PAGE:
More than 2,800 have been wrongly convicted in the US. Lawmakers want to make sure they're paid their dues.
John Jerome White was 19 years old when he was wrongfully incarcerated by a Georgia judge who sentenced him to life plus 40 years in prison for breaking into a 74-year-old woman’s home and raping her. Exonerated after DNA testing years later, he walked free in a state that does not have laws on the books to compensate the wrongfully convicted upon their release from prison.
“I was 48 when I got out. It was rough,” said White, who’s now 61. “If it hadn’t been for my family and the people who donated their time to help me, I just don’t know. … A lot of things were difficult, and the state of Georgia did nothing to help me.”
White, who wrongly served more than two decades behind bars, was exonerated in 2007 after the Georgia Innocence Project stepped in and had the hair samples that helped lead to his conviction retested. Another man was charged for the crime.
White is one of 2,810 men and women to date who have been wrongfully convicted of crimes in the United States, according to the National Registry of Exonerations. Now federal lawmakers are pushing to increase the federal statute for compensating exonerees, as the Innocence Project, along with innocence organizations across the country, advocates for a universal wrongful conviction compensation law.
Thirty-six states and Washington, DC, have laws on the books that offer compensation for exonerees, according to the Innocence Project. The federal standard to compensate those who are wrongfully convicted is a minimum of $50,000 per year of incarceration, plus an additional amount for each year spent on death row.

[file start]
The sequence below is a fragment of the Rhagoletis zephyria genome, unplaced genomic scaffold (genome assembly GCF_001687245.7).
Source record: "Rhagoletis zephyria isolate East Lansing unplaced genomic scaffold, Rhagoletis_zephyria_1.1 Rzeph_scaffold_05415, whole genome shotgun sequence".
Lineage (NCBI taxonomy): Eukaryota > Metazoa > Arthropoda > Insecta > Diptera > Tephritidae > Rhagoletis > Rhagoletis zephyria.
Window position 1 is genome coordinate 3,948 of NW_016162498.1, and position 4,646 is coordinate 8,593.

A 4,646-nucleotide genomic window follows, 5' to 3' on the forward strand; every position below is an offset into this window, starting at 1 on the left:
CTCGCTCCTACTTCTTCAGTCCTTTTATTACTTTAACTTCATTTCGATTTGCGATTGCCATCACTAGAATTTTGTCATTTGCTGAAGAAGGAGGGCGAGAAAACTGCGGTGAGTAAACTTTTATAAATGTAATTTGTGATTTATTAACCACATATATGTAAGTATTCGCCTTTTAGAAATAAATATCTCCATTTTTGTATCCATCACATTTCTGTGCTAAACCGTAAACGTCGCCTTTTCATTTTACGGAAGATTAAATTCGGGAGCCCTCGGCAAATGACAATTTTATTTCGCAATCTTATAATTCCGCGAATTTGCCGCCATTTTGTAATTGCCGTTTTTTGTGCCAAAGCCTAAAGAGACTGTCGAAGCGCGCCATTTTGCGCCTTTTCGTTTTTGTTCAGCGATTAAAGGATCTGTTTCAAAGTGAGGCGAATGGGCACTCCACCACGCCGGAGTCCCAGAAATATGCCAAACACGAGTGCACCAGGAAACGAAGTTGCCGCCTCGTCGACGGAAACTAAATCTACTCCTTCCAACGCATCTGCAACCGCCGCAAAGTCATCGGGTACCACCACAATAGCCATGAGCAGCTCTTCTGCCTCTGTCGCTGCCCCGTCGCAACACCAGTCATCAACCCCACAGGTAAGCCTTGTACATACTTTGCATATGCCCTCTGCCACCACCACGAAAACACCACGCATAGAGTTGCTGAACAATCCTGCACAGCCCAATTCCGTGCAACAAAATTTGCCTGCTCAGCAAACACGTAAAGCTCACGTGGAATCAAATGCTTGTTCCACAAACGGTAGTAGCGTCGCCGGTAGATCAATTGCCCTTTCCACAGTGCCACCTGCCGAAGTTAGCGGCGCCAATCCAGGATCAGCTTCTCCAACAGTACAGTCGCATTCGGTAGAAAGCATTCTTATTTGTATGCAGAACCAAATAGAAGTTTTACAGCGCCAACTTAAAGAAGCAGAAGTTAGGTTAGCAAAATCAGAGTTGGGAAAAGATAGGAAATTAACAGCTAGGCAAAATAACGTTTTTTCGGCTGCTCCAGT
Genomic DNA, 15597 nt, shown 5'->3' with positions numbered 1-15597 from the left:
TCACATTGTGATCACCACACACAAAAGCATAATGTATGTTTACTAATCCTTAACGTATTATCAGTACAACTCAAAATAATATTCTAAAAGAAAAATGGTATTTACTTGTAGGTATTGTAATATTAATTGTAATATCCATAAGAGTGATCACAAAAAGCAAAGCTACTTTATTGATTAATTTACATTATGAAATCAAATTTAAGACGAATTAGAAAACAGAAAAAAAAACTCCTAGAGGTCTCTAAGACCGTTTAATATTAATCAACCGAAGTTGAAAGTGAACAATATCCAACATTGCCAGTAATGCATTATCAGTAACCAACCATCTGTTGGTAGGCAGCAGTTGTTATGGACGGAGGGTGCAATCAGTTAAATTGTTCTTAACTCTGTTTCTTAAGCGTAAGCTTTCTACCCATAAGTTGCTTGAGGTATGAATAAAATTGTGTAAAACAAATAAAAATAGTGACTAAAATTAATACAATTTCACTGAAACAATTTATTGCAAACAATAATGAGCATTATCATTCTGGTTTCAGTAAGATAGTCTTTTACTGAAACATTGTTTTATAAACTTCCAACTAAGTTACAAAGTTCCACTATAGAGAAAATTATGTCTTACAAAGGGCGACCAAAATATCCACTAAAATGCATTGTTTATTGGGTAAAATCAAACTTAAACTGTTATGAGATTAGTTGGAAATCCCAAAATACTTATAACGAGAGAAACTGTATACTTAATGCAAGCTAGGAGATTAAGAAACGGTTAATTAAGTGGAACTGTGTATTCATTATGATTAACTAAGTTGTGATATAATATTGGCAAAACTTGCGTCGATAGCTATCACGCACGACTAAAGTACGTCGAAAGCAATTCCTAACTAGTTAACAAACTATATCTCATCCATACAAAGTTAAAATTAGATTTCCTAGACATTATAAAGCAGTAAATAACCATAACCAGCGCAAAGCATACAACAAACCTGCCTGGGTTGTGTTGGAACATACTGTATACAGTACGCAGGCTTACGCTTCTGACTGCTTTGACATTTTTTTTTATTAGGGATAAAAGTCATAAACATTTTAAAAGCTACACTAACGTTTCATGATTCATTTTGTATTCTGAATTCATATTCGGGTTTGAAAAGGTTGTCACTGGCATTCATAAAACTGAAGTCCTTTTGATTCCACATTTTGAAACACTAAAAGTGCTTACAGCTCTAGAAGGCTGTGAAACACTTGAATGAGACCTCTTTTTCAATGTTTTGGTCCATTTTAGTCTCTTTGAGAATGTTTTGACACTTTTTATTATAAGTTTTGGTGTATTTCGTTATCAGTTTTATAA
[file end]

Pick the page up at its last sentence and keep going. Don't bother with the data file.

The current federal statute, which was endorsed by then-President George W. Bush in 2004, also serves as a model for states to create their own laws to compensate exonerees. Of the 36 states with compensation laws, nine offer more than $50,000 per year — including Washington, DC, which offers $200,000 per year, according to the Innocence Project.
Late last month, California introduced the Justice for Exonerees Act, which would amend the federal statute to increase the compensation amount to a minimum of $70,000 per year. Eighteen Democrats have signed on as co-sponsors of the bill, including Reps. Hank Johnson of Georgia and Earl Blumenauer of Oregon, both states without wrongful conviction compensation laws.
“While my legislation takes an important step forward, let me be clear that no amount of money could ever be enough to make up for the time and opportunities stolen from exonerees,” Waters said in a news release.